Prime Minister Narendra Modi will never admit it. His role models are not Deendayal Upadhyaya and Hedgewar of the RSS whom he periodically pays obeisance to. It is the Indira Gandhi mould in which he tries to cast himself in. Perhaps because he aspires to acquire the pedigree that life did not give him. Even though this may sound really far fetched if we open our minds and close our eyes.
His highly personalised style of functioning at the PMO and in the BJP is not just reminiscent of Mrs Gandhi, but also an unabashed imitation of it. And if imitation is the best form of flattery, it is a no-brainer that you flatter a person you admire almost like a sycophant would.
The mind says that Modi comes from the saffron brigade and is frank about his humble background. It often misses the point that stories of struggling mother and not having a pair of chappals, go down well with the electorate. And it is not easy for the pracharak of the Sangh Parivar to trapeze to a Congress or a left party.
But the open eyes show a Modi switching suits, shawls and stoles, all that would be prohibitive for those not born to wealth, at least thrice a day! From his shoes to the pocket square, the pen and the pin, all smell of money. His extremely coordinated and brilliantly designed sartorial style is something the mind will say is good for India's image. But open your eyes to the reality around, and the mind will ask, is it paid for by the tax payers?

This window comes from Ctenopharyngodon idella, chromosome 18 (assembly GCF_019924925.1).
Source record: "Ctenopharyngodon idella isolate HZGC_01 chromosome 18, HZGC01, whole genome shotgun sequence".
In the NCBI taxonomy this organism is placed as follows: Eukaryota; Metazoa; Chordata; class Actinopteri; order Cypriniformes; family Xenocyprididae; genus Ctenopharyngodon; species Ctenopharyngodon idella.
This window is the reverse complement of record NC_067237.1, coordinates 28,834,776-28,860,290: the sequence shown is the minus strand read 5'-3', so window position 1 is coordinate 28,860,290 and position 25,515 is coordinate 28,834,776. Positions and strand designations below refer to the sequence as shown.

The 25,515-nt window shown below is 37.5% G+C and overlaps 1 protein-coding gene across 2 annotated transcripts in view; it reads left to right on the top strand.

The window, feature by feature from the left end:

Mrs Gandhi too changed her sarees to suit the event. They told the stories of India's wealth of weaves and helped promote the livelihood of weavers and craftsmen. Rajiv Gandhi's most remembered apparel was the natural shade of pashmina lohi that he wore—it was not the priceless shawl but the way he draped it across his shoulder that had everyone going gaga over him.
Modi may try to be like Indira—a strong and capable leader. But in 18 months, he has shown a strength that has got him nowhere, the capability we have yet to see. He seems to be encouraging cronies like she did, but has not touched people's lives the way she did.
Does Modi really believe that pedigree—even an acquired faux variety—can make a great Prime Minister? He does not have to apply his mind for an answer. He has just to open his eyes and see Rahul Gandhi.
He would do well to look at one of the many photographs of former prime minister Atal Bihari Vajpayee from his own party, for inspiration. It was not just his partymen who love him. The opposition leaders have anecdotes laced with love for this Bharat Ratna.